If you watch closely during when Javon Bess, Jordan Goodwin or DJ Foreman are shooting free throws, you’ll notice a small script tattoo on their shoulder. If you look really close, you’ll see that it reads “Team Blue”. Team Blue, of course, is SLU’s mantra, identity and guiding philosophy. Many teams have something like that, but it’s rarely such an integral part that players tattoo it on their bodies, carrying it with them forever. Suffice to say, Team Blue is special.
“Our chemistry, our bond, it’s bigger than basketball. You could take the basketball away and we’d still be brothers at the end of the day,” Goodwin said. “Team Blue, that’s a brotherhood.”
“It just shows how committed we are to each other. We love each other like brothers,” Bess said. “When basketball is over, I’ll still be able to call Jordan, I’ll still be able to call Tramaine, Hasahn, everybody. We’re brothers.”
“Team Blue means sacrificing, wanting the best for your brothers, it’s a ‘we’ thing, not an ‘I’ thing,” Foreman said. “We live by it on and off the court.”
3 years after Travis Ford’s Billikens were picked last in the A-10, that brotherhood is going to play in the NCAA tournament. Playing in their 4th game in four days, Saint Louis mounted a massive comeback against St. Bonaventure to win 55-53, despite an incredible performance by Courtney Stockard.
“I’m really proud of these guys for how they finished the game. They finished really strong, and that’s really impressive on these guys’ parts, being their fourth game in four days. That’s not easy to do,” Coach Ford said.
The game did not start well for the Billikens. The Bonnies were in control early, and it looked like they were going to bury SLU in the first half. The Bonnies were up by as much as 15 in the first half. However, SLU was able to fight back and get the deficit down to 9 by the end of the half. Jordan Goodwin was the only Billiken who was effective in the first half really, scoring 10 points and adding 7 rebounds. The Bonnies outrebounded SLU 25-20 in the first half, and outhustled and outscrapped the Bills throughout.
The Bills slowly but surely turned it around in the second half. They stayed with the Bonnies, never falling behind more than 10, but didn’t start to really make a run until 12:30 in the second half, when Isabell converted a layup, Dion Wiley came up with a steal which led to a Goodwin putback, and then Wiley hit a three. After not playing at all in the semifinal against Davidson, Wiley came up clutch for SLU.
“I’m humble person, I take what’s given to me,” Wiley said. “Coach Ford gave me an opportunity today and I took advantage of it.”
“Dion is the first guy in breakfast this morning. He walks in first before everybody else. Didn’t play a minute last night. Comes over, pats me on the back, shakes my hand, says ‘Coach, let’s get this one today,” Ford said. “So I thought, ‘he’s ready’”.
The game then went back and forth, and SLU finally took it’s first lead of the game with 6:58 left in the second half when Isabell found Hasahn French for a layup to give SLU a 47-46 lead. After that, SLU didn’t give up the lead the rest of the game. Wiley added another three pointer to stretch the lead to 6, and then French hit another layup to get the lead to 8.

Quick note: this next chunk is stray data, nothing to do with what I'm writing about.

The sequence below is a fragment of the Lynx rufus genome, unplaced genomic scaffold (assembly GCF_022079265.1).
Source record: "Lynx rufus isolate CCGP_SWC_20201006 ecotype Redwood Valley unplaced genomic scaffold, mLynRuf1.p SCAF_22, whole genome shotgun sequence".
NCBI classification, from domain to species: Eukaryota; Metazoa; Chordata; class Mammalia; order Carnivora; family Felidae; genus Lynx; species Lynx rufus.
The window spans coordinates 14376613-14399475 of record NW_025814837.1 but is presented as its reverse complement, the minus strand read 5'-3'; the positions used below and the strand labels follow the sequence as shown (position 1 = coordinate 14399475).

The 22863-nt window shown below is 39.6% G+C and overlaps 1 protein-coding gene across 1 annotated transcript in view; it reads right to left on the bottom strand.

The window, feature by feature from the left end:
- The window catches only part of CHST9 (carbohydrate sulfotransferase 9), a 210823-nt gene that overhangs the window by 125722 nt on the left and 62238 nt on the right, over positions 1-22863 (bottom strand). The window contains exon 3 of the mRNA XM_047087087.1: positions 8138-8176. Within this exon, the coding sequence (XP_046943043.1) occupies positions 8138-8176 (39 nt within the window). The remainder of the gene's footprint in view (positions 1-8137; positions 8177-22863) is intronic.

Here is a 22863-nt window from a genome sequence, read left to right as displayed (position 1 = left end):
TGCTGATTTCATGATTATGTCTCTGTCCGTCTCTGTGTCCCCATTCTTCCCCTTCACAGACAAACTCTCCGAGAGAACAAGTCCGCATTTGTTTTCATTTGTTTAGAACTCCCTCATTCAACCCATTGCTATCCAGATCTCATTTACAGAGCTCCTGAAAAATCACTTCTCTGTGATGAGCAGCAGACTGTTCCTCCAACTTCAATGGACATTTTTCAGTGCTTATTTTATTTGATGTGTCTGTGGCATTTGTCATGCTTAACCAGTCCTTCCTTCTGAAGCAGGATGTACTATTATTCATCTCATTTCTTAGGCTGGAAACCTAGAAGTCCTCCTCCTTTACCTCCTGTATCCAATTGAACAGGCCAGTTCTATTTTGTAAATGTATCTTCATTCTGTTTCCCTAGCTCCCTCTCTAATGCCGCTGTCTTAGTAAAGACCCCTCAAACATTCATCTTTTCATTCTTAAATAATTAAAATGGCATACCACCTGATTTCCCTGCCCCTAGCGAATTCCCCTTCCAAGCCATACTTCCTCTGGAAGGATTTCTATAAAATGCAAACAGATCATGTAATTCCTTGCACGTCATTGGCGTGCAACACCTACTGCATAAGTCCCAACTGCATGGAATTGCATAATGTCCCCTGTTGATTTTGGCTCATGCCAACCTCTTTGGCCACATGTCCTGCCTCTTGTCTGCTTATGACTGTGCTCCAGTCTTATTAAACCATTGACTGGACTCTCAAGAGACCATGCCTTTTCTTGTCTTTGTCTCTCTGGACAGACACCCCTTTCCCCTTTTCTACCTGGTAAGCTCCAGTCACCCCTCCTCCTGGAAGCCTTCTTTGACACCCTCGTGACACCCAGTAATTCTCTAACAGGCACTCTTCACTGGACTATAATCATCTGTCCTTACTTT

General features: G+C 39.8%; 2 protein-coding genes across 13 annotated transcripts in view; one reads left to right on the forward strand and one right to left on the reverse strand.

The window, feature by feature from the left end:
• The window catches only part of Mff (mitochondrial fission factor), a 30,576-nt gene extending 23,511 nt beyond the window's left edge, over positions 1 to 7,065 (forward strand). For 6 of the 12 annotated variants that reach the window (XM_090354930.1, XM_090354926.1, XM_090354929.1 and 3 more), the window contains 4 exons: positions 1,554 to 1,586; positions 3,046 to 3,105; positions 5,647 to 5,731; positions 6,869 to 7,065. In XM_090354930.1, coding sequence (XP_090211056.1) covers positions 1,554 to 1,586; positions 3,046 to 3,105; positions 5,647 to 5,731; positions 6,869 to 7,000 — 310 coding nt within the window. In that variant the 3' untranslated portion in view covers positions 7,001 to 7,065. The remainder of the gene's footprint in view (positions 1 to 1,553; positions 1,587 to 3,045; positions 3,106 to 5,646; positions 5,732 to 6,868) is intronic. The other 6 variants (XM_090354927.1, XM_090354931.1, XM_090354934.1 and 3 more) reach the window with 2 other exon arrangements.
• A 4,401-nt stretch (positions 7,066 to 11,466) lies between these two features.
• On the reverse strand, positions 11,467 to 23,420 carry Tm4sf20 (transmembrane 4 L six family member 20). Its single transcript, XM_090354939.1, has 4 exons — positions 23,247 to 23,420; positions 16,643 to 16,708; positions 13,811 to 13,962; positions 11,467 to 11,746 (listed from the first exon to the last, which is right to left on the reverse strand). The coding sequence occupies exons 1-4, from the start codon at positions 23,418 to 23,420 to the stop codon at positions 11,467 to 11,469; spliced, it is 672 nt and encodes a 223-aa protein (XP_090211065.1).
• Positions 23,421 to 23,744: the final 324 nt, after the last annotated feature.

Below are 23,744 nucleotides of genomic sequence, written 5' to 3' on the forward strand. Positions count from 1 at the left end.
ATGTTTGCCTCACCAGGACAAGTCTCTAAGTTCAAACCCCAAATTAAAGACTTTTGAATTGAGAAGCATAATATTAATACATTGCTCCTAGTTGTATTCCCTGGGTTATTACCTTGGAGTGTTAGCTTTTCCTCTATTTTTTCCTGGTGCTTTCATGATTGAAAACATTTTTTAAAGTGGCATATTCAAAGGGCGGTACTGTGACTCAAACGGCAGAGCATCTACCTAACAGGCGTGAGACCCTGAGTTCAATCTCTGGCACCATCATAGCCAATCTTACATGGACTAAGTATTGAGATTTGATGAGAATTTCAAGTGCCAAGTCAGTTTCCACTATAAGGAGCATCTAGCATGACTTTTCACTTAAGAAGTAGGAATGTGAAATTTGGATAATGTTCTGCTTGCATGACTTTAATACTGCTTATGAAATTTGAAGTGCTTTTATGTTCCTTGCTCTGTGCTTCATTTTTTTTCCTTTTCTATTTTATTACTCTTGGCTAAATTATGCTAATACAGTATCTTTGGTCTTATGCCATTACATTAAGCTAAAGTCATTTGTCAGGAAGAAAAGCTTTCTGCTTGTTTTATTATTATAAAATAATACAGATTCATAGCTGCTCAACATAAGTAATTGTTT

Then it got dicey. SLU’s free throw shooting, its achilles heel all year, reared its ugly head as the team struggled to make free throws. Bona was able to close the gap, and had ball down two with 45 seconds left. Dominck Welch missed a three pointer, the Bonnies got the offensive rebound, then Kyle Lofton missed a layup. The ball went out of bounds off SLU, and Bonaventure had one last chance, but Nelson Kaputo missed a three pointer, and SLU pulled out the win despite shooting 46 percent from the line.
St. Louis native Courtney Stockard was never offered a scholarship by SLU, and the first team A-10 player almost got the ultimate revenge on SLU. It would have been fitting for SLU’s chance at an NCAA Tournament bid to have been foiled by an act of coaching negligence on Jim Crews’ part and Stockard did his best to make it happen. He scored 22 points on 7-12 shooting. Stockard went 6-9 for three and there were stretches in the game where he couldn’t miss. However, he fouled out trying to steal the ball from Bess with 55 seconds left and had to watch the game from the sideline.
For SLU, Bess and Isabell both struggled, but Jordan Goodwin picked up the slack, scoring 16 points and pulling down 14 rebounds, 6 of which came on the offensive end. The sophomore guard provided a spark for the Billikens, and when Bess and Isabell finally got hot with 10 minutes left in the half the Billikens pulled away. Another key was Travis Ford’s decision to stick with the man-to-man defense instead of SLU’s usual strategy of switching defenses.
“Tonight we started out changing defenses and none of them were working except the man-to-man, so we just stuck with that” Ford said.
Javon Bess and Tramaine Isabell were both named to the all-Tournament team, and Isabell was named Most Outstanding Player of the Tournament. For his efforts, Isabell will get to play in his first NCAA Tournament, after a career that spanned time at Mizzou, Drexel, and now Saint Louis.
“Coach Ford said I’d be a part of something special, and I believed him” said Isabell.
It’s been an up and down season for SLU, but Team Blue’s brotherhood stayed true all along. The team stayed tight and everything clicked when it needed to, and now SLU is playing in the NCAA Tournament. They aren’t done writing their story yet.
“I don’t think we’re done yet. I think we still have a lot to prove,” said Isabell.